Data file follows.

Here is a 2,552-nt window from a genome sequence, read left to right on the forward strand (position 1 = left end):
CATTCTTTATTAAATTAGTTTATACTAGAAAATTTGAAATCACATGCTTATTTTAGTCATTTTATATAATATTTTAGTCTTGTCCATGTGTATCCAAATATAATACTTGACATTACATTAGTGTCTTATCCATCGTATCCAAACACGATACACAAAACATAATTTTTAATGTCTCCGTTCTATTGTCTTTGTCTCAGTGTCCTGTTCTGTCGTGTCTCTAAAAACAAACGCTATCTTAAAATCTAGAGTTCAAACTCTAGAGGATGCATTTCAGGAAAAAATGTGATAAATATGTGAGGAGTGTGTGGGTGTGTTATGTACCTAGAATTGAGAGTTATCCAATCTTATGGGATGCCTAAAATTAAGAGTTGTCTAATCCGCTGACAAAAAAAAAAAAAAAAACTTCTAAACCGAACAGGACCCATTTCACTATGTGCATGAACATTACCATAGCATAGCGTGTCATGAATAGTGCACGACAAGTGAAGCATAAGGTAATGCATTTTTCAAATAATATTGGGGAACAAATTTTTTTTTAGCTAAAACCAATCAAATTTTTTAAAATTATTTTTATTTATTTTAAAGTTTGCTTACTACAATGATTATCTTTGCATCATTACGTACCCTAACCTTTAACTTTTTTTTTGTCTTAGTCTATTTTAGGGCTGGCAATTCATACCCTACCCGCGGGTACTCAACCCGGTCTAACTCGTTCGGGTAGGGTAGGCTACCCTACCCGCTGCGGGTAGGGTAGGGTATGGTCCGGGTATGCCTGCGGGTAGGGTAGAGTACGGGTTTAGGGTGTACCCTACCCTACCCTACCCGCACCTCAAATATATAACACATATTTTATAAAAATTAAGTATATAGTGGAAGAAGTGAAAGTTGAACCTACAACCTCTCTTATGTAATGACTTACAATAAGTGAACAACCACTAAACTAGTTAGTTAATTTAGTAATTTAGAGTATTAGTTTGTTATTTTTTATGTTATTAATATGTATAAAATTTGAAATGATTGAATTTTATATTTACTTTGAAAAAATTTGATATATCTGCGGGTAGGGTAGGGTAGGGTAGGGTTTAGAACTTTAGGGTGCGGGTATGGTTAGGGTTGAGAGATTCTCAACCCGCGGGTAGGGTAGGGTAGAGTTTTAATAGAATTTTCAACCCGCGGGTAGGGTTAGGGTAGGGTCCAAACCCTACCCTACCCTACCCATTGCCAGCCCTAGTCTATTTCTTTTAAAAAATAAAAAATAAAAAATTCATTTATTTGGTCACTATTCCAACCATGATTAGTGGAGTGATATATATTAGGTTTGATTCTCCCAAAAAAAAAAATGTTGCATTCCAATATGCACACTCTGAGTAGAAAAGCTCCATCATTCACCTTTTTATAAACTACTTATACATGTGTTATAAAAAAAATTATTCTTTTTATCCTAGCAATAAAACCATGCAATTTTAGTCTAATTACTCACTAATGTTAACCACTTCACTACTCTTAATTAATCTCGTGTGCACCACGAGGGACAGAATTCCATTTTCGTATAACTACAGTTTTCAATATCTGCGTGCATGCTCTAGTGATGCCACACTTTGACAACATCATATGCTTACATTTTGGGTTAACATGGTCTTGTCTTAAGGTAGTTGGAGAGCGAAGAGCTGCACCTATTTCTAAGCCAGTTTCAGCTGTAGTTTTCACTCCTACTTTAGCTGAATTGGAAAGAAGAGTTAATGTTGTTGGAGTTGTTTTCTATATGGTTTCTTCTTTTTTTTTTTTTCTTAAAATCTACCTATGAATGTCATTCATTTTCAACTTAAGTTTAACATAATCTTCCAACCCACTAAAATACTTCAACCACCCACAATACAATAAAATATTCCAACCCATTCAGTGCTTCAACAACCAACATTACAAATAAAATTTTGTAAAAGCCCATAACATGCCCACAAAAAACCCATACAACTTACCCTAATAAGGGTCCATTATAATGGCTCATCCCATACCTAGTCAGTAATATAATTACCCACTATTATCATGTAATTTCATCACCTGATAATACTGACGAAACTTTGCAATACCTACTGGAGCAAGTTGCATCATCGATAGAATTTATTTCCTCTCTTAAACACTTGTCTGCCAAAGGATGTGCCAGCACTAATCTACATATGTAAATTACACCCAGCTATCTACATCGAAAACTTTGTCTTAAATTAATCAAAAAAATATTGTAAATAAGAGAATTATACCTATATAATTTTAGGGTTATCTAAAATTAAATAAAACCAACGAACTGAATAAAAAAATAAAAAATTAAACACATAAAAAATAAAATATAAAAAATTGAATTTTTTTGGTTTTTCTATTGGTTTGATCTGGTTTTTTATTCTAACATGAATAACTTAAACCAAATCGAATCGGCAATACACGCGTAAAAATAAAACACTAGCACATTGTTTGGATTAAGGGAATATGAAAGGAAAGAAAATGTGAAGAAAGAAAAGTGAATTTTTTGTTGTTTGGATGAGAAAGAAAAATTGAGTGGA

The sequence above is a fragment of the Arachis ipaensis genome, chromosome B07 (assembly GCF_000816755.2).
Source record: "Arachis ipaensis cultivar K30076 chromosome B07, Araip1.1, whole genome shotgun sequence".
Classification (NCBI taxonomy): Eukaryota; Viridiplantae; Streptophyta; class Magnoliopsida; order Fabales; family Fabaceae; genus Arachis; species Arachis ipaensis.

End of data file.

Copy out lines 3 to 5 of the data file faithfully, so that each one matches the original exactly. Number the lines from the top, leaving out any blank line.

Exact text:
The sequence above is a fragment of the Arachis ipaensis genome, chromosome B07 (assembly GCF_000816755.2).
Source record: "Arachis ipaensis cultivar K30076 chromosome B07, Araip1.1, whole genome shotgun sequence".
Classification (NCBI taxonomy): Eukaryota; Viridiplantae; Streptophyta; class Magnoliopsida; order Fabales; family Fabaceae; genus Arachis; species Arachis ipaensis.